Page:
In 2009, current President of the United States Barack Obama said that if Iran’s nuclear threat no longer existed there would be no incentive for establishing the ABM system; this incentive would disappear. However, the agreement with Iran has been signed. And now the lifting of sanctions is being considered, everything is under the IAEA control; first shipments of uranium are already being transported to the Russian territory for processing, but the ABM system is being further developed. Bilateral agreements have been signed with Turkey, Romania, Poland, and Spain. Naval forces that should operate as part of missile defence are deployed in Spain. A positioning area has already been created in Romania, another one will be created in Poland by 2018; a radar is being installed in Turkey.
We strongly objected to developments taking place, say, in Iraq, Libya or some other countries. We said: “Don’t do this, don’t go there, and don’t make mistakes.” Nobody listened to us! On the contrary, they thought we took an anti-Western position, a hostile stance towards the West. And now, when you have hundreds of thousands, already one million of refugees, do you think our position was anti-Western or pro-Western?”
President Putin is being abundantly clear: Russia is not acting out of anti-western motives. It is reacting to the sense of being ‘doomed’ to being incessantly ‘cornered’. Putin does not mention it here, but for sure he is thinking of the internal cornering of Russia (US Treasury wars, currency wars, oil and sanctions) – as well as NATO encroachment, and ABM expansion. And then suddenly, Ukraine out of nowhere, explodes as a point of friction. It is obvious that unless this ‘cornering’ of Russia is walked back, this dynamic will soon explode into major Russian military push-back. The Russian firing of its own ballistic missiles into Syria (whose range and sophistication shocked NATO) was precisely intended to underline this point.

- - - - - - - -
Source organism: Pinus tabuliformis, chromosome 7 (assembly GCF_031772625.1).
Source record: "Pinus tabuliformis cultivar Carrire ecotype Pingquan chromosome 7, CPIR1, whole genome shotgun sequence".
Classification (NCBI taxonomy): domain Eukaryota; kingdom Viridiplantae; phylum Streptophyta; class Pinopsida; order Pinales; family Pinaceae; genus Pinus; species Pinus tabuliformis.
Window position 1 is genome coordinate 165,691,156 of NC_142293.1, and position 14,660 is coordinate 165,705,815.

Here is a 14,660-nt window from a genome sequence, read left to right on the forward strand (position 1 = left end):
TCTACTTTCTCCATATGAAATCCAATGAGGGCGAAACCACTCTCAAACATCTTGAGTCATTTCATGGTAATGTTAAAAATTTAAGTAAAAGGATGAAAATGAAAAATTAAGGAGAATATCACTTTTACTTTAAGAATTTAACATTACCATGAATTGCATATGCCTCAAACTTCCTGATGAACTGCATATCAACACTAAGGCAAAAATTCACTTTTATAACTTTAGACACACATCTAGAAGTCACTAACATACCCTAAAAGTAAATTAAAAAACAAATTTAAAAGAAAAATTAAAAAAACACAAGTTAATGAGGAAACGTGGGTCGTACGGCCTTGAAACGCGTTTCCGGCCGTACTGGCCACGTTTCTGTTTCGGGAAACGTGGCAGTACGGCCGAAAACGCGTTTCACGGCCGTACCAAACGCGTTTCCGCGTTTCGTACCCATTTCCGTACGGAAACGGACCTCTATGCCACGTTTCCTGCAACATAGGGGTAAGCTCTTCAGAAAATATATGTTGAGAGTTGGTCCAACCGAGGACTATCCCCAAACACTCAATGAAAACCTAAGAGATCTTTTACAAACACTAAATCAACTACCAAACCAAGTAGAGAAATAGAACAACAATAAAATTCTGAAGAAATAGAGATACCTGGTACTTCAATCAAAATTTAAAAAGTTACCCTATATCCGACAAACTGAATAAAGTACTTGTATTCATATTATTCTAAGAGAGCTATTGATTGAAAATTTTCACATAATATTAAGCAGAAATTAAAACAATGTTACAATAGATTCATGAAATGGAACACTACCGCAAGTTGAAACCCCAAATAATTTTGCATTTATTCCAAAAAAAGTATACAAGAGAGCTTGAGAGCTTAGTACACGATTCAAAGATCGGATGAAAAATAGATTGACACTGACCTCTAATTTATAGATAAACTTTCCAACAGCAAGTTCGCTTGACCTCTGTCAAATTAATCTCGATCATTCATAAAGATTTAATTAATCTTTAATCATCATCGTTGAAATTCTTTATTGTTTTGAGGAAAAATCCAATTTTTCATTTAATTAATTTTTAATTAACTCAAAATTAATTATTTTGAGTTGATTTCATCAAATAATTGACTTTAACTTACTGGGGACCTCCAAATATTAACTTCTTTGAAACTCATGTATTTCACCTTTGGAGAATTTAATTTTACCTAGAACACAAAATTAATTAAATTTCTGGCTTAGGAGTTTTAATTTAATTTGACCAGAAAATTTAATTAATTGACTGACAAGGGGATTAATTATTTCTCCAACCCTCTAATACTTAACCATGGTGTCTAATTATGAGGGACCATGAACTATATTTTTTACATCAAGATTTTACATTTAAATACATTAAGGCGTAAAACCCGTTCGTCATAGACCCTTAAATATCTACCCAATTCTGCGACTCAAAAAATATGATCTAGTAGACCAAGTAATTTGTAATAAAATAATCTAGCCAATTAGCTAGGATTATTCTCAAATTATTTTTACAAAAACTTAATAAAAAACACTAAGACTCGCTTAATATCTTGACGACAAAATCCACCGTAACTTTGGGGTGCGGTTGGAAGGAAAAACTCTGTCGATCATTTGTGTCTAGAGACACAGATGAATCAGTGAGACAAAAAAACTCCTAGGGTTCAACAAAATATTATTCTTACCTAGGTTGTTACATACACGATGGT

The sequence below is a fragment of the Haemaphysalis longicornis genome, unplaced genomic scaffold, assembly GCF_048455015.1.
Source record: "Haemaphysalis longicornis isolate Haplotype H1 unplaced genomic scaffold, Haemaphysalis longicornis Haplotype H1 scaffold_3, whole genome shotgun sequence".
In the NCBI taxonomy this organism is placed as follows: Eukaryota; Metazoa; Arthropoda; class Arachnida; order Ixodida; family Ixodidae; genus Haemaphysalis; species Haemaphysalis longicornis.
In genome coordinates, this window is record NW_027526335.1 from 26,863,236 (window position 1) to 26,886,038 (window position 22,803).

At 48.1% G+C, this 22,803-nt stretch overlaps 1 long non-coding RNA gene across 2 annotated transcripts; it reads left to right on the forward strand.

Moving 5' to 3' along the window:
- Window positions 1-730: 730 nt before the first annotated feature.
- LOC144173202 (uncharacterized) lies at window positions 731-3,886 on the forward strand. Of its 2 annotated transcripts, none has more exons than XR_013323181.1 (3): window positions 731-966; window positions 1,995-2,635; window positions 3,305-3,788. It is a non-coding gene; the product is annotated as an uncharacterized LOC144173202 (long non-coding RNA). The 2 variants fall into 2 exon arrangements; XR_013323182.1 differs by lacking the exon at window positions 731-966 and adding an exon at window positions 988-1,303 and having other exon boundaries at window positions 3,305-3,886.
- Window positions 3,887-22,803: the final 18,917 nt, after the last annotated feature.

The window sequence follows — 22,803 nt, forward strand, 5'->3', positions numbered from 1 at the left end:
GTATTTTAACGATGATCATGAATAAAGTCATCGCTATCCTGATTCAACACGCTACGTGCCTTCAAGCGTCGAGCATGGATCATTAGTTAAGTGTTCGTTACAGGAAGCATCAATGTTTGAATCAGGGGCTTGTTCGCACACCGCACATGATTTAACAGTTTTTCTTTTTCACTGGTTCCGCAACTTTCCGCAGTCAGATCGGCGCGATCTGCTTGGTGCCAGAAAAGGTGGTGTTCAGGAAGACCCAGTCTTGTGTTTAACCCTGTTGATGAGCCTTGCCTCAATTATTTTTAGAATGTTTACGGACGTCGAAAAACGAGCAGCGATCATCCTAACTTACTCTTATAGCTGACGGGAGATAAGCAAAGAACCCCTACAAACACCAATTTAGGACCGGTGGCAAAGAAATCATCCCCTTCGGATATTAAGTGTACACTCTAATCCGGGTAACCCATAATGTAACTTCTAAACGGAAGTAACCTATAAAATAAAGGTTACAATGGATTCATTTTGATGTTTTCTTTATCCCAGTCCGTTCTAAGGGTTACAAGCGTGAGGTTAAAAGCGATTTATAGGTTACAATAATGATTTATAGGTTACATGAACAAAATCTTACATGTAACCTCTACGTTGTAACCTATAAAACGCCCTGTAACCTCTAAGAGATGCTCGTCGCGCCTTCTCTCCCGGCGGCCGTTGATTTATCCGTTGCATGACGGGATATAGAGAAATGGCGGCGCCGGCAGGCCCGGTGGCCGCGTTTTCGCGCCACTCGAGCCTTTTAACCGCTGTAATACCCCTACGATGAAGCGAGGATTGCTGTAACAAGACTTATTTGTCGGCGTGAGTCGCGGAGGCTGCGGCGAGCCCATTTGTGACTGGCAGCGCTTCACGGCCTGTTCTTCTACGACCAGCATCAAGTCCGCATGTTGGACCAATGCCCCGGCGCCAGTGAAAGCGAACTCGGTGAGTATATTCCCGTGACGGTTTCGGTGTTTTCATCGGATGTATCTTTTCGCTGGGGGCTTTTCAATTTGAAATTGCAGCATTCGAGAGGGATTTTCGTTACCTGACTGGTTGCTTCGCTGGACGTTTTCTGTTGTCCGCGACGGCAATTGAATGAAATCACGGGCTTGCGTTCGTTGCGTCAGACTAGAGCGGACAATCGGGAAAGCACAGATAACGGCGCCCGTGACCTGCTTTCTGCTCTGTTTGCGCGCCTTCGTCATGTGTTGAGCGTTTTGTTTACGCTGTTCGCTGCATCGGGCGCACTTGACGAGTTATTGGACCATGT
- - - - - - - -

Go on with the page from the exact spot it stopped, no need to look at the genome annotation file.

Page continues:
What is not addressed in Putin’s interview with Bild is precisely the question of why Chancellor Kohl did not resist President Clinton, when from 1994 onwards, the US President pressed hard for NATO’s expansion outwards, towards Russia’s borders. Nevertheless, Putin somehow answers that unspoken question: Bahr was quite clearly warning at the time that Germany and Europe should not go to NATO, and explicitly notes that NATO has both military and other (unspecified) structures. It is not too difficult to see that he is warning of NATO as a vehicle for the continued political occupation of Europe (which would result in a divided Europe) – even as America’s formal military occupation of Europe drew to an end. No doubt, precisely for these reasons, harsh pressure was applied on Kohl. And NATO policy today, effectively is, as it were, Europe’s foreign and security policy.